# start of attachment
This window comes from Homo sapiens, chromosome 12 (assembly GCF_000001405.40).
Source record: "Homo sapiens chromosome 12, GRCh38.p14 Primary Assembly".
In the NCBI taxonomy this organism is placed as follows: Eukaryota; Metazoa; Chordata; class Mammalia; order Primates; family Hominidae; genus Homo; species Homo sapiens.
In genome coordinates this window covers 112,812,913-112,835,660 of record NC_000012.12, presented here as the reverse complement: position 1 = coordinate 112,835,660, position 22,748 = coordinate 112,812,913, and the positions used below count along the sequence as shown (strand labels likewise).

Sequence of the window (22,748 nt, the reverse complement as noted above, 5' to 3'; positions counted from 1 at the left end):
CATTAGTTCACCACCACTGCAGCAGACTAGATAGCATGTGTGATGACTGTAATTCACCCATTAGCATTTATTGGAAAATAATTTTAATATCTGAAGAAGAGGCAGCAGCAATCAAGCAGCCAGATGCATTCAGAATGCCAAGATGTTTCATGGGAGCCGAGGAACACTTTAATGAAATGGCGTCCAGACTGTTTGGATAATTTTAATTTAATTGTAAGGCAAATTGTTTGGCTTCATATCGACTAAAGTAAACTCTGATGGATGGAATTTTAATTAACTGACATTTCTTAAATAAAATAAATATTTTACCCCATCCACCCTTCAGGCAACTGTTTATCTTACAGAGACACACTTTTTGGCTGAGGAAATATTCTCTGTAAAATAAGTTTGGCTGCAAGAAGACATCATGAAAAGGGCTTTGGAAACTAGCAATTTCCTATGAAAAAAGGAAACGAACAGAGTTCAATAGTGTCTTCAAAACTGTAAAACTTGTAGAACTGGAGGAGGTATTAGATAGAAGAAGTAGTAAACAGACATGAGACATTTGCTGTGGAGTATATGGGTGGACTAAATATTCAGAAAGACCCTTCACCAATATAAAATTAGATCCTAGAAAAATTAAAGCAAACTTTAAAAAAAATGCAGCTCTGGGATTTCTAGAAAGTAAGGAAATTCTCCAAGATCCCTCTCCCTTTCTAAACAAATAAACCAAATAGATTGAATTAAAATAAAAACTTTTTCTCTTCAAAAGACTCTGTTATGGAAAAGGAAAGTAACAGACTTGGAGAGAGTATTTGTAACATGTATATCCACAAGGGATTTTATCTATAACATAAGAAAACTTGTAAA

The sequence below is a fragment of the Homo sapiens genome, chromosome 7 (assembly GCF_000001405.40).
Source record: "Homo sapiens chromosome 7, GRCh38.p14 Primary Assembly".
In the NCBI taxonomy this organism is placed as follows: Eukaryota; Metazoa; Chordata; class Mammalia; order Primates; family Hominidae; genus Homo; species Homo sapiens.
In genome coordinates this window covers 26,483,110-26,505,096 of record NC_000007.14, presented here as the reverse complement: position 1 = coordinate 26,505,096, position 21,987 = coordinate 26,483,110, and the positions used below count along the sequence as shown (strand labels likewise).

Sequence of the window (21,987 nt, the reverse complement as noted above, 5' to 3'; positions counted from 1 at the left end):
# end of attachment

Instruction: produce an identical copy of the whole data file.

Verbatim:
This window comes from Homo sapiens, chromosome 12 (assembly GCF_000001405.40).
Source record: "Homo sapiens chromosome 12, GRCh38.p14 Primary Assembly".
In the NCBI taxonomy this organism is placed as follows: Eukaryota; Metazoa; Chordata; class Mammalia; order Primates; family Hominidae; genus Homo; species Homo sapiens.
In genome coordinates this window covers 112,812,913-112,835,660 of record NC_000012.12, presented here as the reverse complement: position 1 = coordinate 112,835,660, position 22,748 = coordinate 112,812,913, and the positions used below count along the sequence as shown (strand labels likewise).

Sequence of the window (22,748 nt, the reverse complement as noted above, 5' to 3'; positions counted from 1 at the left end):
CATTAGTTCACCACCACTGCAGCAGACTAGATAGCATGTGTGATGACTGTAATTCACCCATTAGCATTTATTGGAAAATAATTTTAATATCTGAAGAAGAGGCAGCAGCAATCAAGCAGCCAGATGCATTCAGAATGCCAAGATGTTTCATGGGAGCCGAGGAACACTTTAATGAAATGGCGTCCAGACTGTTTGGATAATTTTAATTTAATTGTAAGGCAAATTGTTTGGCTTCATATCGACTAAAGTAAACTCTGATGGATGGAATTTTAATTAACTGACATTTCTTAAATAAAATAAATATTTTACCCCATCCACCCTTCAGGCAACTGTTTATCTTACAGAGACACACTTTTTGGCTGAGGAAATATTCTCTGTAAAATAAGTTTGGCTGCAAGAAGACATCATGAAAAGGGCTTTGGAAACTAGCAATTTCCTATGAAAAAAGGAAACGAACAGAGTTCAATAGTGTCTTCAAAACTGTAAAACTTGTAGAACTGGAGGAGGTATTAGATAGAAGAAGTAGTAAACAGACATGAGACATTTGCTGTGGAGTATATGGGTGGACTAAATATTCAGAAAGACCCTTCACCAATATAAAATTAGATCCTAGAAAAATTAAAGCAAACTTTAAAAAAAATGCAGCTCTGGGATTTCTAGAAAGTAAGGAAATTCTCCAAGATCCCTCTCCCTTTCTAAACAAATAAACCAAATAGATTGAATTAAAATAAAAACTTTTTCTCTTCAAAAGACTCTGTTATGGAAAAGGAAAGTAACAGACTTGGAGAGAGTATTTGTAACATGTATATCCACAAGGGATTTTATCTATAACATAAGAAAACTTGTAAA

The sequence below is a fragment of the Homo sapiens genome, chromosome 7 (assembly GCF_000001405.40).
Source record: "Homo sapiens chromosome 7, GRCh38.p14 Primary Assembly".
In the NCBI taxonomy this organism is placed as follows: Eukaryota; Metazoa; Chordata; class Mammalia; order Primates; family Hominidae; genus Homo; species Homo sapiens.
In genome coordinates this window covers 26,483,110-26,505,096 of record NC_000007.14, presented here as the reverse complement: position 1 = coordinate 26,505,096, position 21,987 = coordinate 26,483,110, and the positions used below count along the sequence as shown (strand labels likewise).

Sequence of the window (21,987 nt, the reverse complement as noted above, 5' to 3'; positions counted from 1 at the left end):